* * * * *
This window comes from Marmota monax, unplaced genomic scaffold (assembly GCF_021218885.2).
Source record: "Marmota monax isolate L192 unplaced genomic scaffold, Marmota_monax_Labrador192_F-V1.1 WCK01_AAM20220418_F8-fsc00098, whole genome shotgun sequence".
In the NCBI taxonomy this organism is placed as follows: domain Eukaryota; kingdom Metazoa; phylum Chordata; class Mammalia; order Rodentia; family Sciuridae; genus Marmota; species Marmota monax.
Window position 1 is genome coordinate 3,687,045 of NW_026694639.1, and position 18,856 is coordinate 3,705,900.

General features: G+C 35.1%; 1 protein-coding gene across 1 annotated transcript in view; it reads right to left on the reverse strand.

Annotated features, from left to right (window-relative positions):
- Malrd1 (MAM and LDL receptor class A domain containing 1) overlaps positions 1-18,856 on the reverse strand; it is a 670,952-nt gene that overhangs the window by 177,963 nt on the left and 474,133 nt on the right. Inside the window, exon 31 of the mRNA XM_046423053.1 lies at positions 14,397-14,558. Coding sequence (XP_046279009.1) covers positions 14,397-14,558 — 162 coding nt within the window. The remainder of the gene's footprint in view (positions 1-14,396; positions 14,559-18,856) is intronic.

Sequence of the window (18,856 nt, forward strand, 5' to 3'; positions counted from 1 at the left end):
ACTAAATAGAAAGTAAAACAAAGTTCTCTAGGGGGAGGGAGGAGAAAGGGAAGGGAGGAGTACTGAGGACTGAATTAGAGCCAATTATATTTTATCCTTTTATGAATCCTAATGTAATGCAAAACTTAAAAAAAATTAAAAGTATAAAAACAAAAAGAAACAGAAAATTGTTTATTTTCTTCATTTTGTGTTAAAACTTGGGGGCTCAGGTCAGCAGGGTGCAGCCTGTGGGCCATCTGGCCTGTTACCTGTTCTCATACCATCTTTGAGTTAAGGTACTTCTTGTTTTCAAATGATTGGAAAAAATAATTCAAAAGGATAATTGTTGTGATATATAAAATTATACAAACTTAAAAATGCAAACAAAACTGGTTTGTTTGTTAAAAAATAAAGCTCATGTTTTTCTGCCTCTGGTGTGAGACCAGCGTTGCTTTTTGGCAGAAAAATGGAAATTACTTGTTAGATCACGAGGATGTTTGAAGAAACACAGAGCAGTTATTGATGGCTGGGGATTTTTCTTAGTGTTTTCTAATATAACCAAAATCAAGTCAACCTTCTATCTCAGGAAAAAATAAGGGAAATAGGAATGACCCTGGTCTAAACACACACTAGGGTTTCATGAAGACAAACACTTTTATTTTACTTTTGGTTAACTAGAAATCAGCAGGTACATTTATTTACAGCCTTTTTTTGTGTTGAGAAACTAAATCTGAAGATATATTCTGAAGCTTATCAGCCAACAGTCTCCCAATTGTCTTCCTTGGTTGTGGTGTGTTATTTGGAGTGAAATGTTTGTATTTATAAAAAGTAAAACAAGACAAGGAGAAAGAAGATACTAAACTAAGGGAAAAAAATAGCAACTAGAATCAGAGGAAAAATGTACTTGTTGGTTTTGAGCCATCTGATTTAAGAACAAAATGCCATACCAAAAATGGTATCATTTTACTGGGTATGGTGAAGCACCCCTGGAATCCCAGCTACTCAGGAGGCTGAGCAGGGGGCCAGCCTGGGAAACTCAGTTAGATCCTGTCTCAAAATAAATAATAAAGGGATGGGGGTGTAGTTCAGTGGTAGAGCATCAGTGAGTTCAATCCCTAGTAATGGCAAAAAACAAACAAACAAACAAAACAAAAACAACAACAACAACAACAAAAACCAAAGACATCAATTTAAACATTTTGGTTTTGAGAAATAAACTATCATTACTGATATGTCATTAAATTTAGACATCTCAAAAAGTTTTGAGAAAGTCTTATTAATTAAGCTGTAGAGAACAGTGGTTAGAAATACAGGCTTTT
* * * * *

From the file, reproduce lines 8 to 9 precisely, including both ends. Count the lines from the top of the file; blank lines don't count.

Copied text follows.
Sequence of the window (18,856 nt, forward strand, 5' to 3'; positions counted from 1 at the left end):
ACTAAATAGAAAGTAAAACAAAGTTCTCTAGGGGGAGGGAGGAGAAAGGGAAGGGAGGAGTACTGAGGACTGAATTAGAGCCAATTATATTTTATCCTTTTATGAATCCTAATGTAATGCAAAACTTAAAAAAAATTAAAAGTATAAAAACAAAAAGAAACAGAAAATTGTTTATTTTCTTCATTTTGTGTTAAAACTTGGGGGCTCAGGTCAGCAGGGTGCAGCCTGTGGGCCATCTGGCCTGTTACCTGTTCTCATACCATCTTTGAGTTAAGGTACTTCTTGTTTTCAAATGATTGGAAAAAATAATTCAAAAGGATAATTGTTGTGATATATAAAATTATACAAACTTAAAAATGCAAACAAAACTGGTTTGTTTGTTAAAAAATAAAGCTCATGTTTTTCTGCCTCTGGTGTGAGACCAGCGTTGCTTTTTGGCAGAAAAATGGAAATTACTTGTTAGATCACGAGGATGTTTGAAGAAACACAGAGCAGTTATTGATGGCTGGGGATTTTTCTTAGTGTTTTCTAATATAACCAAAATCAAGTCAACCTTCTATCTCAGGAAAAAATAAGGGAAATAGGAATGACCCTGGTCTAAACACACACTAGGGTTTCATGAAGACAAACACTTTTATTTTACTTTTGGTTAACTAGAAATCAGCAGGTACATTTATTTACAGCCTTTTTTTGTGTTGAGAAACTAAATCTGAAGATATATTCTGAAGCTTATCAGCCAACAGTCTCCCAATTGTCTTCCTTGGTTGTGGTGTGTTATTTGGAGTGAAATGTTTGTATTTATAAAAAGTAAAACAAGACAAGGAGAAAGAAGATACTAAACTAAGGGAAAAAAATAGCAACTAGAATCAGAGGAAAAATGTACTTGTTGGTTTTGAGCCATCTGATTTAAGAACAAAATGCCATACCAAAAATGGTATCATTTTACTGGGTATGGTGAAGCACCCCTGGAATCCCAGCTACTCAGGAGGCTGAGCAGGGGGCCAGCCTGGGAAACTCAGTTAGATCCTGTCTCAAAATAAATAATAAAGGGATGGGGGTGTAGTTCAGTGGTAGAGCATCAGTGAGTTCAATCCCTAGTAATGGCAAAAAACAAACAAACAAACAAAACAAAAACAACAACAACAACAACAAAAACCAAAGACATCAATTTAAACATTTTGGTTTTGAGAAATAAACTATCATTACTGATATGTCATTAAATTTAGACATCTCAAAAAGTTTTGAGAAAGTCTTATTAATTAAGCTGTAGAGAACAGTGGTTAGAAATACAGGCTTTT